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Univ. of San Diego School of Law

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Thursday, November 17, 2005

Cyber-Conspiracy and International Cyber-Cops

Cyber-conspiracy to commit murder: As chat rooms continue to grow in popularity among teens, chat room providers find themselves grappling with complex criminal law issues. 

From Edmonton Journal: "Teenagers involved in gang-style activity are bringing their feuds into cyberspace, a new trend that has Edmonton [Canada] police monitoring gang wars online as well as on the streets...Four Edmonton teens were charged with conspiracy to commit murder in a case in which tensions spiked in online chat rooms. "The comments they post on the websites may just be trash talk, but what it does is add fuel to the fire and it just escalates," [said Donna Cole of the Edmonton police department gang unit]...The arrests are the latest to result from Project Feud, a crackdown by the gang unit initiated in June. Detectives to date have charged 20 people with gang activity, primarily in southeast Edmonton..."We are seeing a lot of people displaying weapons online," Cole said. "We see hand guns and we have even seen automatic weapons."

Nexopia founder Timo Ewalds said online communities are the same as any community: most people are good, there are a few troublemakers and plenty of Nexopia's 500,000 mostly teenage members don't get along. "Sometimes they threaten each other, but usually they are empty threats," Ewalds said Wednesday. "If it appears to us that it is a real threat, we call the police." The vast majority of Nexopia's members are under 18 and most have grown up using the Internet the way older generations used the telephone.

"These things always happened in real life, but now it is documented online," Ewalds said. "If they intend to do harm and they express it online, deleting the account isn't going to change anything. University of Alberta criminal law professor Sanjeev Anand said the online conversation could be enough to convict the teens. "If they agree to commit the crime, then that's enough. That agreement is the criminal act," he said Wednesday. But the Crown prosecutor must also show the youths intended to actually carry out the crime. "The question is: Were they serious about it? Were they kidding? It is difficult to tell when you're online," Anand said. "It depends on how compelling the online conversation is."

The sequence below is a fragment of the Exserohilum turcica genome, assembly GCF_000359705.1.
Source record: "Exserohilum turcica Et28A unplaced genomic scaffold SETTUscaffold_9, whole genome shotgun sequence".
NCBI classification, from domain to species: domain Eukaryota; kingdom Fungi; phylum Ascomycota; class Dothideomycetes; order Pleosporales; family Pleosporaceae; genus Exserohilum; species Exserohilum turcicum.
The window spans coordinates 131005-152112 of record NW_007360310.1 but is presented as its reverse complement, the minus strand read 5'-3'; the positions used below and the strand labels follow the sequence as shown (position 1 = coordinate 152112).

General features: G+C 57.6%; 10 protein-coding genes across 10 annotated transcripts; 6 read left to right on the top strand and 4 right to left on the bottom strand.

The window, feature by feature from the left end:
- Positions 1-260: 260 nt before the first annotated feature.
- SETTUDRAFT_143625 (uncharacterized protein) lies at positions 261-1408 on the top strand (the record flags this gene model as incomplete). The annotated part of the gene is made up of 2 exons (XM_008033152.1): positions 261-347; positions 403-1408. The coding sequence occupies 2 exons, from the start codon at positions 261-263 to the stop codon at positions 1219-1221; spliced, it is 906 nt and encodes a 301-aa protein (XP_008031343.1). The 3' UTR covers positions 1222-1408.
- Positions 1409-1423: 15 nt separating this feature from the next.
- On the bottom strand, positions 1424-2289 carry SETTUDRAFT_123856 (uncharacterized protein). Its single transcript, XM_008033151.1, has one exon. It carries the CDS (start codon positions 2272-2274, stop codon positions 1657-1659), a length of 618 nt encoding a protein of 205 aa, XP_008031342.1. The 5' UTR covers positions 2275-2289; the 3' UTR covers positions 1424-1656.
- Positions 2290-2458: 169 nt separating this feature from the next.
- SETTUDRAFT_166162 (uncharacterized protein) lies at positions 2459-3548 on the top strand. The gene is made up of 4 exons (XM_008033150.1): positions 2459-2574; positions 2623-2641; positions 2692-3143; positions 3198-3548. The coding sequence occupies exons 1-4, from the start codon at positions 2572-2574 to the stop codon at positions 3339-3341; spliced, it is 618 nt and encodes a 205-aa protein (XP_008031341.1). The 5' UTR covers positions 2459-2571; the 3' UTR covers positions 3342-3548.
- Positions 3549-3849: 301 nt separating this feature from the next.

The Need for International Cyber-cops: Many of today's cyber crimes (ranging from spam to cyber-stalking and identity theft) originate in India. So "cyber-cops" in Kolkata, India are calling for international collaboration and treaties to track down and prosecute cyber-criminals.

From The Statesman: "Officers from the recently formed [cyber-crime] unit, part of the detective department, say their efforts to solve local cyber crimes are being thwarted by lack of response from Internet Service Providers (ISPs) outside India...Kolkata’s cyber cops, all new to the job of tracking criminals, say inter-country treaties or collaboration are necessary so that ISPs or domain providers outside India can be formally approached to trace experienced cyber criminals. Officers say in most cases, the culprits use ISPs or domain providers registered in the USA or Europe. As a result, the cops have to approach those service-providers to gather necessary information for tracking the culprit. Mr R Subarno, DC (special branch), said: “This kind of initiative is beyond our jurisdiction. But the way cyber crime is increasing, the necessity of such treaties will be realised by the Central government and it will take necessary action.” [Mark Godsey]

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